i first noticed the aurora on stop number 6 last night. an arching glow to the north that belied sunset and distant civilizations. i exhorted it on with “come ons” and “yeahs,” because it has been a while since my owl surveys were bathed in their fluorescent glow and when owling, an aurora is the perfect accompaniement for an evening of isolation in the north woods.
the arch sent up shivering stilettos of light, dancing from horizon to horizon.
electrons danced their dance.
a great-horned owl called its mate.
then, just as suddenly as it had appeared, the aurora’s luster diminished and within 15 minutes, was gone. prominence, brilliance, excitement, anticipation, inability to focus, then disappointment…with me left alone in the dark by myself.
just like most of my relationships.
after the aurora was done teasing, a thin film of clouds moved in from the south. after that, my next 40 stops were spent in an acoustically void landscape. one saw-whet and a single trill call from a barred owl.
some parts of owling remain befuddling to me. mostly, because everything i interpret is done through the eyes of an owler, and not the owl. when i think like an owl, it is rarely insightful or rewarding. last night…were i an owl, i would have been getting busy, presenting my mate with dead animals and the warm confines of a homestead; singing, flitting about excitedly, feeling the surge of testosterone and whatever other elixirs course through the rammy owl’s veins during the haughty nights of april.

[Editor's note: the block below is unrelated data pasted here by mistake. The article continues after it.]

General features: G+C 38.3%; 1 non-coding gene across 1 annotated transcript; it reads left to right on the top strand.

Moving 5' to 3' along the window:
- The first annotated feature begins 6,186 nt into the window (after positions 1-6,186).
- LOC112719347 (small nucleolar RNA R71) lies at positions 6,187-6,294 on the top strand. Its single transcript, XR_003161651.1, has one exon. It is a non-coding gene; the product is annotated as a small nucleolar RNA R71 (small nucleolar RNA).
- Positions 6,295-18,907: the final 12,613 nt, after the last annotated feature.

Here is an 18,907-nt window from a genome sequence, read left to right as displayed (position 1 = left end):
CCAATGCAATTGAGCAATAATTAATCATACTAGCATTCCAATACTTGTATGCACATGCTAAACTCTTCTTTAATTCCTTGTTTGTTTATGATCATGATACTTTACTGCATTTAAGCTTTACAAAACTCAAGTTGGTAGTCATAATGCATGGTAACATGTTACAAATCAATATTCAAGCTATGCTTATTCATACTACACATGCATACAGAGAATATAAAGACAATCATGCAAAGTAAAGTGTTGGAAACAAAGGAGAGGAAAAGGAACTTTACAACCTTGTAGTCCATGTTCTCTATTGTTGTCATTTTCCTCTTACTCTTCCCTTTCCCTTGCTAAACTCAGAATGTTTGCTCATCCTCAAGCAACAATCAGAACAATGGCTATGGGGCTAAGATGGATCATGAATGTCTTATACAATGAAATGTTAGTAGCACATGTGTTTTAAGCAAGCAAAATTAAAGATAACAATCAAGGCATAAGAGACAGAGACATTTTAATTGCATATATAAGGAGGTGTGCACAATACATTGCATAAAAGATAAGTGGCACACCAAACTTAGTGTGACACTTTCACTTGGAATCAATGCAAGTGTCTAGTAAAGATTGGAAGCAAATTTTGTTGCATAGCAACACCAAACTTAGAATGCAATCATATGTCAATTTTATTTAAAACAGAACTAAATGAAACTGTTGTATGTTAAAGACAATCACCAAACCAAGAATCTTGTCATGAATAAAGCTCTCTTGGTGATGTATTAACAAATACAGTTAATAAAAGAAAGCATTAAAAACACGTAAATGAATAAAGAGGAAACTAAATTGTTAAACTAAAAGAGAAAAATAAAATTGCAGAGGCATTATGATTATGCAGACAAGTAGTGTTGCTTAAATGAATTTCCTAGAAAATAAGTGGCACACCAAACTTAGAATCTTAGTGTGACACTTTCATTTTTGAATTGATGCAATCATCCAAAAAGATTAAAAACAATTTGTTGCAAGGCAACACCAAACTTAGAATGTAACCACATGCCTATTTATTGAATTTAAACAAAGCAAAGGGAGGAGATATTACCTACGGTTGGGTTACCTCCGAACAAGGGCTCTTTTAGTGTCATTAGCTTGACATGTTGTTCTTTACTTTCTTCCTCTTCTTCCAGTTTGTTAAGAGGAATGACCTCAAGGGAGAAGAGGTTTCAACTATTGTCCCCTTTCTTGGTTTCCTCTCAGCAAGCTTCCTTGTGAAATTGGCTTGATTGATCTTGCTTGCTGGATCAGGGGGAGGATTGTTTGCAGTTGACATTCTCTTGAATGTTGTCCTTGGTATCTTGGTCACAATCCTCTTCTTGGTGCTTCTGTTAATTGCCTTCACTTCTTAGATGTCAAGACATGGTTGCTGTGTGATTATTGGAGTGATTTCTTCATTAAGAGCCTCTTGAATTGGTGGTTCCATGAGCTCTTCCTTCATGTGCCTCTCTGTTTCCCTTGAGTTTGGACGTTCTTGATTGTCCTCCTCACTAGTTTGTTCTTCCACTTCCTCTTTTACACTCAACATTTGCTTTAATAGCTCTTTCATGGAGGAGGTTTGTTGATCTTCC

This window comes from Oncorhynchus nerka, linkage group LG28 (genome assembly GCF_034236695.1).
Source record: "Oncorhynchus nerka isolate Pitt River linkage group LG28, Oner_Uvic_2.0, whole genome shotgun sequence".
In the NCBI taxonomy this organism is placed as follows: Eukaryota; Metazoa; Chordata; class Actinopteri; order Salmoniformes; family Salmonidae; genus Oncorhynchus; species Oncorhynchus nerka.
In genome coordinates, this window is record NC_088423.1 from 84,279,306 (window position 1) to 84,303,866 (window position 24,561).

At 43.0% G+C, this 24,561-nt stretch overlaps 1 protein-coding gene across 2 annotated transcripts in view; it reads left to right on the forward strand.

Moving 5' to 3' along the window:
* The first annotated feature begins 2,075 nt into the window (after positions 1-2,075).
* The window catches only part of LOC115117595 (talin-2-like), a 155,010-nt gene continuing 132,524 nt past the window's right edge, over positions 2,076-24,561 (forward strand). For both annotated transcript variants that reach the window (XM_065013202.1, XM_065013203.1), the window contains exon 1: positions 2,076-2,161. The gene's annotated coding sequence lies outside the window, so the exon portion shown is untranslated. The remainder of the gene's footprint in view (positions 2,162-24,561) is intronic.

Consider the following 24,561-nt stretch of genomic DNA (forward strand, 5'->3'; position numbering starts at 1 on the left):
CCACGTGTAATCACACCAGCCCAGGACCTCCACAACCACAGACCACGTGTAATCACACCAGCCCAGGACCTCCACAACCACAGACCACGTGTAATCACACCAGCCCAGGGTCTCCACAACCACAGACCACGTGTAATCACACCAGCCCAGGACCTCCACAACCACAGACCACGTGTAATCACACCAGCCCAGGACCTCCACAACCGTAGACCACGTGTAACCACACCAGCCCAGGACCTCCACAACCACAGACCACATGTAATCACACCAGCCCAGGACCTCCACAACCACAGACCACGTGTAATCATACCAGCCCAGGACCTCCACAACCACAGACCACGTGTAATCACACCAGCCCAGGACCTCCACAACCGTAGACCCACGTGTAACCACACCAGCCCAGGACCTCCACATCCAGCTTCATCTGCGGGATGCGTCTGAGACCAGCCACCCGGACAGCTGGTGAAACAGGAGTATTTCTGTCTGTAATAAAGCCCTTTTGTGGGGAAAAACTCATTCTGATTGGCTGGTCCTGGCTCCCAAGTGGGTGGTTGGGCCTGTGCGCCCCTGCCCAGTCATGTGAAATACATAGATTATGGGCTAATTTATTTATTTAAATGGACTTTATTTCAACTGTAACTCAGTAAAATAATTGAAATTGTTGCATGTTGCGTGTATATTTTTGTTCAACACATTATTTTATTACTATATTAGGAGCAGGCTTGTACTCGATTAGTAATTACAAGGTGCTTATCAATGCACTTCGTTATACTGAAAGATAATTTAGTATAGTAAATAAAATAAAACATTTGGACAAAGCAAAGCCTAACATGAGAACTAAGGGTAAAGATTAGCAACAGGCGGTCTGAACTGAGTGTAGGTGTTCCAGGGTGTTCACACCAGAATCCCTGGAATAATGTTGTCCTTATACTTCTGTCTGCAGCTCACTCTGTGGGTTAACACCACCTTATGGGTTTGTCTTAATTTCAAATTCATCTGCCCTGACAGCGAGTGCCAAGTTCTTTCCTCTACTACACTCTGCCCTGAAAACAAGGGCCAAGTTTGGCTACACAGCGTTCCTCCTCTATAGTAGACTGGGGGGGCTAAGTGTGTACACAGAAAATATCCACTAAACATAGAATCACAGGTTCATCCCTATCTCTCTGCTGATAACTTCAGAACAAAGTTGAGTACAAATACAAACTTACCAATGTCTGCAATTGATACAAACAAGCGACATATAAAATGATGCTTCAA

some day perhaps, i will figure it all out and everything will make sense and i will be able to let all this go and be content not venturing into the night like the driven biologist i am.
perhaps that will happen.
i would sure hate to miss an aurora though. even if it only lasts 20 minutes.